Building a career is slow, opportunistic and full of more twists and turns than a Dan Brown novel. One of the most frustrating challenges I face as an educator of new talent is the strange idea that the path from education to dream job is straight line. Talking to my colleague, Erin Hazen, I mentioned this and she said, “you know, I didn’t really think about my career or what kind of job I was going to have after graduating college. When I was in college, that was all I thought about.” Both Erin and I started in the creative arts (me in theatre, she in music) and both our careers have been rich and varied. Sometimes I took a job because I needed something to keep my rent paid and Kraft dinner on the shelf. Sometimes, the job was a dead-end. Sometimes, the job exposed me to other opportunities in the company and I was able to move ahead in my career. In every case, my experience has been a valuable one.
It is rare that the direction you start out on in your career stays the same. You will likely take a different path because you discover that your dream job isn’t all you fantasized it would be. In fact, that is exactly what Jesse James Allen talks about in his article. We often watch those DVD or iTunes Extras that show the “making of” featurettes. We see the awesome stuff that these inspired people are making, listen to the passionate voices of the director or designer, and we think, “wow! THAT is the life I want!” What is missing is the other 99% of the job that isn’t in the featurette. What you see in those “making of” videos is the end result of a gargantuan amount of tedious, dedicated, patient work.
I had coffee with a lawyer who is 73 years old and still practicing. I mentioned that I want my students to discover the passion of doing the thing, not just the passion for the finished work. I said, “most of the work is tedious and boring.” He said, “I disagree, I have been a lawyer a long time and I still like 75% of what I do everyday.” I countered, “yes, but you love your work, for someone else, that work might be incredibly boring and tedious.” He conceded, “yeah, that’s true…” I have learned that every job is boring and tedious. You learn to enjoy it or you don’t. If you despise editing hundreds of the vertices on a mesh, or fine-tuning 40 different clips of video for the perfectly timed cut, or coding thousands of lines of code, then you are likely pursuing the wrong career.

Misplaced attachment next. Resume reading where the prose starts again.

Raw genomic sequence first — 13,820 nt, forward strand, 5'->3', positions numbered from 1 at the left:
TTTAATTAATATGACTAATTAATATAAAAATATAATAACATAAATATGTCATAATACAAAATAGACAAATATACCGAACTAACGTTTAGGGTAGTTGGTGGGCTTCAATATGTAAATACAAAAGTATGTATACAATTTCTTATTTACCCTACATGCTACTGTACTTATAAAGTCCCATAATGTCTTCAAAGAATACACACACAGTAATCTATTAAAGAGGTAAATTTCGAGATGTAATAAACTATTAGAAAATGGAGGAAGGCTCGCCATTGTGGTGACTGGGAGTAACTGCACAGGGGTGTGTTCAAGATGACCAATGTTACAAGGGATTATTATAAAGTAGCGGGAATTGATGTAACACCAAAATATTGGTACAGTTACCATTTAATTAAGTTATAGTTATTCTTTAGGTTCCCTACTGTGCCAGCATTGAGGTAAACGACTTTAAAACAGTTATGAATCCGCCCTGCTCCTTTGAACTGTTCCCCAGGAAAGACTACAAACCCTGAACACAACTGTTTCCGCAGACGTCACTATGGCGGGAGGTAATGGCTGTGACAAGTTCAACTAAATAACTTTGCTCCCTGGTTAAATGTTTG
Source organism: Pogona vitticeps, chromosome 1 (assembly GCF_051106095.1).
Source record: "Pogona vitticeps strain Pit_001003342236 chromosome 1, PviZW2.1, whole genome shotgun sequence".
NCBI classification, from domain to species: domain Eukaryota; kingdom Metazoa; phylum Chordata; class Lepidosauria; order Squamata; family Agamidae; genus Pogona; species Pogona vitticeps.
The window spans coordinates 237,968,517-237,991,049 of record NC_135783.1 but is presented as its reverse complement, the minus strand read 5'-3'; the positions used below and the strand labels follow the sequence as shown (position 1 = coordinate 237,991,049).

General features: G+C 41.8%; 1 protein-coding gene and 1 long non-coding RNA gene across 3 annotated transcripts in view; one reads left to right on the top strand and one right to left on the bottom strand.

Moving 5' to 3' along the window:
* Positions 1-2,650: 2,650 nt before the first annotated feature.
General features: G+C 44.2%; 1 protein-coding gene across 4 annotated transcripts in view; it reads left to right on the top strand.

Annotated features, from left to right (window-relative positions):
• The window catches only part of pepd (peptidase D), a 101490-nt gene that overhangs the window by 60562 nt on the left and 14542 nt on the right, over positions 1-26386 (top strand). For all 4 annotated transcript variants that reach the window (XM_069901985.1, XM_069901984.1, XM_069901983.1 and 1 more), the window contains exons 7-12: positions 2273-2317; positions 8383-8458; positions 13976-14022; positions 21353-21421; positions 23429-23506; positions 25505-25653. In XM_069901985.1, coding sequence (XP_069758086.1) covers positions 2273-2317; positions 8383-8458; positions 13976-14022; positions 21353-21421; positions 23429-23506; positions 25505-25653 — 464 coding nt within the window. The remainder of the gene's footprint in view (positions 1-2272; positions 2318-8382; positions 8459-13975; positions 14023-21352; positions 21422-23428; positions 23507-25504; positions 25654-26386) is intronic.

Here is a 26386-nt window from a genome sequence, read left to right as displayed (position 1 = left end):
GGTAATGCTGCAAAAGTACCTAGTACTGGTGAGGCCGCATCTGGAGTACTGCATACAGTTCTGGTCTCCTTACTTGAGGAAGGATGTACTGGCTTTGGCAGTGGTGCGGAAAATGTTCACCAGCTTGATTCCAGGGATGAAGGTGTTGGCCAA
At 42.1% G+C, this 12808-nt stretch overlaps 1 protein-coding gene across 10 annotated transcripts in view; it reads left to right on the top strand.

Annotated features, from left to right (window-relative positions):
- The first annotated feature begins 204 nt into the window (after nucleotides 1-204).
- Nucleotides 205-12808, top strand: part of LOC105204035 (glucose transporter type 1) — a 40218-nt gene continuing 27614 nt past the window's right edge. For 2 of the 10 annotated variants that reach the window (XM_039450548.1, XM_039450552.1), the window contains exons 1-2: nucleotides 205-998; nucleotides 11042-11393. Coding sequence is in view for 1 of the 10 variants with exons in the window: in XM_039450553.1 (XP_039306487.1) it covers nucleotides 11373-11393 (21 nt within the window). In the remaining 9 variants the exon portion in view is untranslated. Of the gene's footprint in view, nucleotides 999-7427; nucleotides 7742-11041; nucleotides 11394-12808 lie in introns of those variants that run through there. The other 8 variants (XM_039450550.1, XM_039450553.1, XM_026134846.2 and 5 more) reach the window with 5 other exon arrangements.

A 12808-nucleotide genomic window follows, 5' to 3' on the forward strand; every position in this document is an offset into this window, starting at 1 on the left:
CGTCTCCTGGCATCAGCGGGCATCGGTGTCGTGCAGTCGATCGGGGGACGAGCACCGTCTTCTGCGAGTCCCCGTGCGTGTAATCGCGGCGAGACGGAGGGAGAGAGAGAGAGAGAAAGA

A friend of mine is a forensic accountant. We were having coffee and he told me about a particular case that required his combing through 10 years of transactions in a mid-sized company. He talked with unashamed glee about how he combed through hundreds of files and that he discovered the entire accounting department of that company was involved in embezzling funds from the company. They hid the whole scam very well, and it wasn’t until after hours upon hours of reviewing these documents that he was able to discover the culprits. He told the story like a kid retelling his favourite adventure film. I was able to appreciate his passion for his work, but would I ever want to be a forensic accountant? Never.
In the case of Jesse James Allen (mentioned above), he thought his dream job would be as a sound designer for the top film sound studio in North America; Skywalker Sound. He discovered otherwise. He discovered his passion was for video game sound design. Is he a failure because he didn’t end up staying with Skywalker Sound?
Another friend of mine wanted to be an animator at Pixar. He finished animation school and applied everywhere. He got no response. ZERO. Must have been a crappy school, right? Then, just as he was about to commit to going to another round of schooling somewhere else, he got a call. It was to do animation on a game. Not Pixar, but he needed the job. He took it. From there he met an Art Director for the film version of “Horton Hears a Who.” Still not Pixar, but it is an animated feature film. He took the gig. While he was working on Horton, he makes a connection to the team working on “Up!” Pixar! Boom! Yeah baby! He has been a lead animator on several Pixar films. His path was not direct, but his persistence and dedication was.
Often, the problem isn’t your training, your resume, or your attire. Often, the reality is that you must be prepared to follow a path that is full of twists and turns and might even feel like you are veering away from your target. Why keep crashing into the brick wall expecting different results? Why not try a path that goes around the brick wall.
One thing I can say for certain, I have had the privilege of a few dream jobs in my life. In every case, I enjoyed it, but ultimately moved on. In every case, I reminded myself that my career was a journey made up of many points (jobs) and lines connecting them (transitions from job to job). Much like a connect-the-dots drawing, it is hard to see what the big picture will be when you are first starting, but with patience, effort, and persistence, you will discover it. For now, just find the next dot and enjoy the transition.